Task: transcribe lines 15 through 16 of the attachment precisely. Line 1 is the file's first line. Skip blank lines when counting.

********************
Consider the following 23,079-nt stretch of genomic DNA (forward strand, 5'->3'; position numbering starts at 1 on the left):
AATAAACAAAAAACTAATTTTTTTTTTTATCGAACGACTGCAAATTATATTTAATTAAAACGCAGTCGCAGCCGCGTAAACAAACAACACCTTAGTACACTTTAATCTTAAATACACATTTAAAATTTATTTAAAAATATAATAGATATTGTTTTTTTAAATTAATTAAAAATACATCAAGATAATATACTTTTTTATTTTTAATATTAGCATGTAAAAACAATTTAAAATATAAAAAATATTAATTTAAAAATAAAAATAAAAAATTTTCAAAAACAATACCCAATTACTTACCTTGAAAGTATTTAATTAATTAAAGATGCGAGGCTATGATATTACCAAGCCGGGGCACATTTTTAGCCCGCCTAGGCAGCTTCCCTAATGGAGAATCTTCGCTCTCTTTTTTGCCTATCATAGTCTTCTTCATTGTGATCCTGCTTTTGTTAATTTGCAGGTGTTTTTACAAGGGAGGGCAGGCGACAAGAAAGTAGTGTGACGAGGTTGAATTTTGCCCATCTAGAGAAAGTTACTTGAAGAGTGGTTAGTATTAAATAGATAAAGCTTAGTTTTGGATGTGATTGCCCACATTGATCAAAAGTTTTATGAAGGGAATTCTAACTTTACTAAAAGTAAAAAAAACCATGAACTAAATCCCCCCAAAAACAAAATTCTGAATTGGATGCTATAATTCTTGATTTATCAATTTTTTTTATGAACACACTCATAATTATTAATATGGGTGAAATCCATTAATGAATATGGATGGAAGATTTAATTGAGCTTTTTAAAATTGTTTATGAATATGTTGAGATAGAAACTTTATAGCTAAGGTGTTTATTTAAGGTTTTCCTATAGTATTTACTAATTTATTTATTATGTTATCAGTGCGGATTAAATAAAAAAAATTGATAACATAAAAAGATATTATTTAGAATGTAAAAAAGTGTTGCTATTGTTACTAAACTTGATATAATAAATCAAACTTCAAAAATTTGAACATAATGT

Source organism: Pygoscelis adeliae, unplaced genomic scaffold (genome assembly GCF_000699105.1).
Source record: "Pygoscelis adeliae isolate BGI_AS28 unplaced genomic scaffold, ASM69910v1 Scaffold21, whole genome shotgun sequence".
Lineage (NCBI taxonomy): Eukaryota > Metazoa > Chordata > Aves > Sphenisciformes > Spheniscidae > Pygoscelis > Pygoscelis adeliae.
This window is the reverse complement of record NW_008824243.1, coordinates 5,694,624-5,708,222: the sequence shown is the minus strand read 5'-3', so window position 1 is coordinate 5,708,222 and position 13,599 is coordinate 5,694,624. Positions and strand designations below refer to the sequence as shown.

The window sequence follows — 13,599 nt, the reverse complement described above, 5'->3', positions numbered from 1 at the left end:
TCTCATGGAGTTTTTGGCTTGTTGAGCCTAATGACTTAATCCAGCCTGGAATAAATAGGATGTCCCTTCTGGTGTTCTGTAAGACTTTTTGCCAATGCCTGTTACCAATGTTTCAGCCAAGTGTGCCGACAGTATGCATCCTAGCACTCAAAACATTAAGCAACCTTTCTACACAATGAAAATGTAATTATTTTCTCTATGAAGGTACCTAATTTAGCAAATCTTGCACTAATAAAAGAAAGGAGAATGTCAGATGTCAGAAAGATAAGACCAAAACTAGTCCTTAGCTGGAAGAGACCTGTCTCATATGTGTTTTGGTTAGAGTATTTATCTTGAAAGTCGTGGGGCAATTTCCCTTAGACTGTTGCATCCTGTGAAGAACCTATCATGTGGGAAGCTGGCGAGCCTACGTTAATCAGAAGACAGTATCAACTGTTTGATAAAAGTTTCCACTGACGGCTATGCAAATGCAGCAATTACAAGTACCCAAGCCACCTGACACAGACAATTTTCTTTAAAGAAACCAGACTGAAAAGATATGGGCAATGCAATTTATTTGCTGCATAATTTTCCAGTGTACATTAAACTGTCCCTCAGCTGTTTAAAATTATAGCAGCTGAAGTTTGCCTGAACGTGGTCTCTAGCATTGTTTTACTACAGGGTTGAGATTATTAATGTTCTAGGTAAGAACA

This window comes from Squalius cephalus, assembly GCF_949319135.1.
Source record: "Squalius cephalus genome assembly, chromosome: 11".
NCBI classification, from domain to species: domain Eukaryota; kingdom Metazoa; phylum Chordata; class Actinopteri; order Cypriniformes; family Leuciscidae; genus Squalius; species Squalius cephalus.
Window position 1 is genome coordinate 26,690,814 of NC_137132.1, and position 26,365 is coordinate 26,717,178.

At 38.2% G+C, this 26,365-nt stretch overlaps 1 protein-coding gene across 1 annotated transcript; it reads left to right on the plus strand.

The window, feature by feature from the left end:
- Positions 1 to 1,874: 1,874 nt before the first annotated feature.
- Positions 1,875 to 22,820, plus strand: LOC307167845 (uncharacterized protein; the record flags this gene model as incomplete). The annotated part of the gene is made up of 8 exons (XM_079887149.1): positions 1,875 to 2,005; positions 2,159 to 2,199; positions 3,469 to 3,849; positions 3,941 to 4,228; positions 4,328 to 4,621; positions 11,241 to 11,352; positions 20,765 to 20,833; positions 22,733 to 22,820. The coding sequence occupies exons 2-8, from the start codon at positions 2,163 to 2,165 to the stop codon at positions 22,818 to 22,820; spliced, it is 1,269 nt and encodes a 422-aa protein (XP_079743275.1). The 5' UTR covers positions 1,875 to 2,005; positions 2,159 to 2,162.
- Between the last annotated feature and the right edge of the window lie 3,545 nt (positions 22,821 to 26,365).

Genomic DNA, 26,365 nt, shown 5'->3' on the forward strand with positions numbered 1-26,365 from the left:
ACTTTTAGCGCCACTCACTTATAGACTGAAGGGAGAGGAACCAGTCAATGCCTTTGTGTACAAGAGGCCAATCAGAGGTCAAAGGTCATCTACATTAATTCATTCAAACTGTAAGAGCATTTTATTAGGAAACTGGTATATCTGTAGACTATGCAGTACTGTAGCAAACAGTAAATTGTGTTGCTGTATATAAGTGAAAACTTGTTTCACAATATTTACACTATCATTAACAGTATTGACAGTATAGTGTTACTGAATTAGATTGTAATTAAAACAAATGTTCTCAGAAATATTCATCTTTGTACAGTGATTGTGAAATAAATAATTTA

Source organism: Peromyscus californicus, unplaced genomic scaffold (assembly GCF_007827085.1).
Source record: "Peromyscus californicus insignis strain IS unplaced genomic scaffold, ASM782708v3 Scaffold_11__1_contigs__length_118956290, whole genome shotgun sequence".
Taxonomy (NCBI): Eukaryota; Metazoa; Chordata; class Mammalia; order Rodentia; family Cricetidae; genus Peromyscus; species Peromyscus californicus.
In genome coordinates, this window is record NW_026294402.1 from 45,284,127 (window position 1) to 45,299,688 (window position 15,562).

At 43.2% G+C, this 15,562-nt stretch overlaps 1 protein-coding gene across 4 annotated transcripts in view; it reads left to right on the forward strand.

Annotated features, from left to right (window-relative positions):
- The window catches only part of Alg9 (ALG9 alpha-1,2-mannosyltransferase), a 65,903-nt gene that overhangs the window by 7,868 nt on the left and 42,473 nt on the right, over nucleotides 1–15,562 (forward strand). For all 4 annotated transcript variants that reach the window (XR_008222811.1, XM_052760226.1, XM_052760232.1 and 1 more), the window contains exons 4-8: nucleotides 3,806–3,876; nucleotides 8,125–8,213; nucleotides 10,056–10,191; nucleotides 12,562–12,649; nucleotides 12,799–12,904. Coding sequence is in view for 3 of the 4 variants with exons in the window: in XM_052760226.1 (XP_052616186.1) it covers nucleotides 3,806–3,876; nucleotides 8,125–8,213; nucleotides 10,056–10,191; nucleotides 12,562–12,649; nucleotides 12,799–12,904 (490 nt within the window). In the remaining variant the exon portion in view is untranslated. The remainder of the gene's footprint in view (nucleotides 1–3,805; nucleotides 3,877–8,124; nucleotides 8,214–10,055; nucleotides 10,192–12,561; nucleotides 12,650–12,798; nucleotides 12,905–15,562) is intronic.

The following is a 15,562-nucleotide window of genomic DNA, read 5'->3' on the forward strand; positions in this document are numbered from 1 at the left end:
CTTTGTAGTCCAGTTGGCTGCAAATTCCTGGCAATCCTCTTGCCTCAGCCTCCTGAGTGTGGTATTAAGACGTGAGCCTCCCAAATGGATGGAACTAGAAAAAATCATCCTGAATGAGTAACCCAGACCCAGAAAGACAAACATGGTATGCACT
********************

- Positions 1 to 1,874: 1,874 nt before the first annotated feature.
- Positions 1,875 to 22,820, plus strand: LOC307167845 (uncharacterized protein; the record flags this gene model as incomplete). The annotated part of the gene is made up of 8 exons (XM_079887149.1): positions 1,875 to 2,005; positions 2,159 to 2,199; positions 3,469 to 3,849; positions 3,941 to 4,228; positions 4,328 to 4,621; positions 11,241 to 11,352; positions 20,765 to 20,833; positions 22,733 to 22,820. The coding sequence occupies exons 2-8, from the start codon at positions 2,163 to 2,165 to the stop codon at positions 22,818 to 22,820; spliced, it is 1,269 nt and encodes a 422-aa protein (XP_079743275.1). The 5' UTR covers positions 1,875 to 2,005; positions 2,159 to 2,162.